Women of Esports: Heather Garozzo, VP of Marketing at Dignitas

Heather Garozzo started at Dignitas as a team manager and worked her way up to VP of marketing.

Photo via Heather Garozzo

For the next few weeks, Dot Esports is profiling women working behind-the-scenes in esports. Each woman is an expert in her field, whether it’s navigating an emerging sector of the law, building out branding for their organization, or putting together some of the biggest esports events of the year. We’ll post a new profile each day, covering the women’s unique experiences in the esports industry.


North American esports organization Dignitas works like many other companies: a passionate staff connects throughout the day on a wide-ranging number of topics, from social media to content creation. But halfway through the day, it does something different, VP of marketing Heather Garozzo told us. Dignitas has a half-day break to play games.

“We always make sure to have some time for games,” Garozzo said. “A lot of our staff are former pro gamers themselves or just true gaming enthusiasts, so we like to unwind a bit during the day and play some games.”

For many other companies, a mid-day gaming break might just be a perk of the job—a way to have some downtime and bond with co-workers. But for Garozzo and Dignitas, it’s an essential way to stay connected to the community it serves—pro gamers and esports fans. As a former professional player herself (she’s competed as part of a number of different Counter-Strike teams) Garozzo brings a unique perspective to her job. She knows what it’s like to compete on an elite level, and has the experience needed to bring that perspective to her managerial role.

For Dot Esports’ Women of Esports series, we spoke to Garozzo about her past 20 years in the industry.

This interview has been edited for length and clarity.

What’s your role at Dignitas?

I’m the vice president of marketing for Dignitas. I was promoted a couple weeks ago. Previously I was the director of fan engagement. My role is social media, our website, PR, and live streaming. It’s really about how we use all of those tools to better market our teams, better market our players. Improve our fan engagement and then of course working with our sponsors. How do we create authentic brand activations between our sponsors and our players? Activations that are interesting for our fans. In return, all those great things result in us acquired more sponsors in the future.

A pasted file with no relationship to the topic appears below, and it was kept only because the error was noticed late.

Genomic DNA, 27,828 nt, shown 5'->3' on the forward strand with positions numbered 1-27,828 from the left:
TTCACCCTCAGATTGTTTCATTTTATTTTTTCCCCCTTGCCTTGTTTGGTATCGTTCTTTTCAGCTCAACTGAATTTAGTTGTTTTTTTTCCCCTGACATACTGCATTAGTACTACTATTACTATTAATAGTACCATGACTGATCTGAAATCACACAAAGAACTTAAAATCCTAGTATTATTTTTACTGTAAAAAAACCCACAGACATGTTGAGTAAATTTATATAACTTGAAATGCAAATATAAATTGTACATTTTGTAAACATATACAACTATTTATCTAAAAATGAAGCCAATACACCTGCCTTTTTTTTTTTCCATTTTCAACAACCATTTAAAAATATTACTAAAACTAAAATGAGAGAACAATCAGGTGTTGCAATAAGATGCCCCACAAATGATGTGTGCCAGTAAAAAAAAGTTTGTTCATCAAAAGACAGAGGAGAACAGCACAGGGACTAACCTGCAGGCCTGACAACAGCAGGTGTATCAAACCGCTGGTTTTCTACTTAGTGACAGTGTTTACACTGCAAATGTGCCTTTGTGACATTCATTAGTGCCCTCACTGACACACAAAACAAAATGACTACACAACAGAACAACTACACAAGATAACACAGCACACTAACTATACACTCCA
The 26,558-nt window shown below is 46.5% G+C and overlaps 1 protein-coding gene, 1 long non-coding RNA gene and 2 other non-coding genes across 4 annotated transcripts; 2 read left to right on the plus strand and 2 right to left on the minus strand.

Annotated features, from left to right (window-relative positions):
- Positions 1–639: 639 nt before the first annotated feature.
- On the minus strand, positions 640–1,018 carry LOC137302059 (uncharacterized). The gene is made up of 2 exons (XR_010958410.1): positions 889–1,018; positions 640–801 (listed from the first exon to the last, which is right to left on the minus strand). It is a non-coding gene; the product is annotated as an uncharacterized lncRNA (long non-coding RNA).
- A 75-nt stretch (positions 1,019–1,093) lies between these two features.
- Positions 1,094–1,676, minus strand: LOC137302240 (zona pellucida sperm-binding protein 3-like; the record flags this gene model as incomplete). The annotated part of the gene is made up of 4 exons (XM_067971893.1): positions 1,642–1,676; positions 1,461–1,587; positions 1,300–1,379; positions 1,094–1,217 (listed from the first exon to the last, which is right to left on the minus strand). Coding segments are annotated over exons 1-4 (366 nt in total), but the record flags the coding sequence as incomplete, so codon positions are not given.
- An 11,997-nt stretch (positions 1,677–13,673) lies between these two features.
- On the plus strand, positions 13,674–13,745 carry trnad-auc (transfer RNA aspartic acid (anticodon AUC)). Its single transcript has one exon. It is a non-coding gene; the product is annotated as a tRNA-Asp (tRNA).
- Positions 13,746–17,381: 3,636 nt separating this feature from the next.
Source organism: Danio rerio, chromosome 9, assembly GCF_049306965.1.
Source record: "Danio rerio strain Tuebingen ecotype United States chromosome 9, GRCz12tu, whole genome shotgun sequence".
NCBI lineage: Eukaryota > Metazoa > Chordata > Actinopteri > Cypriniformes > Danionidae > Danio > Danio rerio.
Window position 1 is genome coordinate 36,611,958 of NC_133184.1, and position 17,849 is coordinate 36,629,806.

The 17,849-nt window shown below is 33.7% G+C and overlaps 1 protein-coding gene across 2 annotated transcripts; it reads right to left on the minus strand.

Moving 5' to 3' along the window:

What’s changed about your role?

It’s essentially a lot of the same pieces but overseeing more of the strategy than the actual hands-on of posting and doing stream schedules. I’m looking at the bigger strategy. How do we make a great business out of this?

Can you talk about starting in esports as a pro?

I’ve been competing in Counter-Strike since the early 2000s. I played, I guess you can call it professionally, with a number of organizations over the years. One of the bigger ones being Evil Geniuses and I played both the mixed events and then eventually players on a few women’s teams in 2012 when I played with UBINITED and I won the women’s world championship.

What are the benefits of that pro experience moving into an executive role?

I think it gives me an incredible advantage because I understand our players. I understand how it is to compete. When’s the best times to work with them? How do they want to work with brands, while also not necessarily negatively impacting their performance as a team. I’m also a fan myself. I’ve been doing this for two decades now. It helps that I genuinely understand the space. Esports fans, including myself, can be the toughest critics. When we market to them and we promote our brands and our players, we want to make sure it’s an audience that our audience is comfortable with and they respect.